The near-constant use of smartphones and computers has become very normalised in society, and while many know this is not healthy, it is hard to limit your screen time when most modern jobs require work via a PC or laptop. In reality, technology – usually a form of screen technology – makes many things a lot easier than they used to be, and this convenience adds to the difficulty in cutting down screen time.

A new study published in the science journal of addictive behaviours is proving that smartphone addiction has a very direct impact on the human brain. The study reviewed 48 people – 22 of whom have been officially diagnosed with smartphone addiction (SPA), and a control group of 26 non-addicted individuals.

The researchers made use of MRIs to take a peek into each individual’s brain matter volume (BMV). The control group had a higher volume of grey matter, which indicates less brain degradation, compared to the SPA-diagnosed group.

The study was conducted in an effort to question just how harmless smartphones are.

Are South Africans addicted to screen time? 

A separate study called the Global Digital Yearbook compares and collates just how much screen time each nation across the globe averages on a daily basis. The 2019 edition found that South Africans spend an average of eight hours and 25 minutes per day on a  smartphone or smart device screen, and is second only to the Philippines. Here, residents can spend an average of 10 hours per day on any given device.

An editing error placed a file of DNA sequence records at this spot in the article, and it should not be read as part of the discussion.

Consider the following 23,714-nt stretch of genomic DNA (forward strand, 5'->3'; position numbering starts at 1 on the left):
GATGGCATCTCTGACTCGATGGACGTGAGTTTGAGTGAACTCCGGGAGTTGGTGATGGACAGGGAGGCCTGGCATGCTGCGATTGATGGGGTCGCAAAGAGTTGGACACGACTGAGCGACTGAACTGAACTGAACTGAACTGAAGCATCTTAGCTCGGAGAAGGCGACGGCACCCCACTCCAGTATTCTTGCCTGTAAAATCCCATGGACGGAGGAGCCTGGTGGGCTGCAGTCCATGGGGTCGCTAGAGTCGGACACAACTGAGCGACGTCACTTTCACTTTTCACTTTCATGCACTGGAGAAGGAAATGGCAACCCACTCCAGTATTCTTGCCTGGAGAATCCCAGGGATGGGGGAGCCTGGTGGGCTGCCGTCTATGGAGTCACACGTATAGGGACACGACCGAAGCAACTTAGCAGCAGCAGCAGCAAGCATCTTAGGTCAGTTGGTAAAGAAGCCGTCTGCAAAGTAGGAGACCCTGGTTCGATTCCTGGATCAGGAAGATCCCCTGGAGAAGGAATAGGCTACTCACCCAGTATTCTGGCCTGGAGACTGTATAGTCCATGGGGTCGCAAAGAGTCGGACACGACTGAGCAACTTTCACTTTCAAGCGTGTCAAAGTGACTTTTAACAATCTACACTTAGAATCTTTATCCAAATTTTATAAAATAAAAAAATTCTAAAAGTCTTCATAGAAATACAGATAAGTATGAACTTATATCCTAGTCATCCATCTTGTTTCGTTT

This is far higher than the global average, which is six hours and 14 minutes.

South Africans also spend more time on social media than the global average, and spend at least five hours per day in front of a laptop of PC.

The study also found that South Africans have an average of eight social media accounts.

How does screen time affect developing brains?

Research suggests that one in four children and teens are addicted to their smartphones, while a number of children are exhibiting what is known as ‘problematic smartphone usage’. This means using a smart device or cellphone is a way that is consistent with behavioural addiction.

The study also suggests that there is a direct link between problematic smartphone usage or SPA and mental health issues such as poor sleep, depressive episodes, anxiety and elevated stress.

Picture: Pixabay

Article written by

Lucinda Dordley

Lucinda is a hard news writer who occasionally dabbles in lifestyle writing, and recent journalism graduate. She is a proud intersectional feminist, and is passionate about actively creating a world which is free of discrimination and inequality.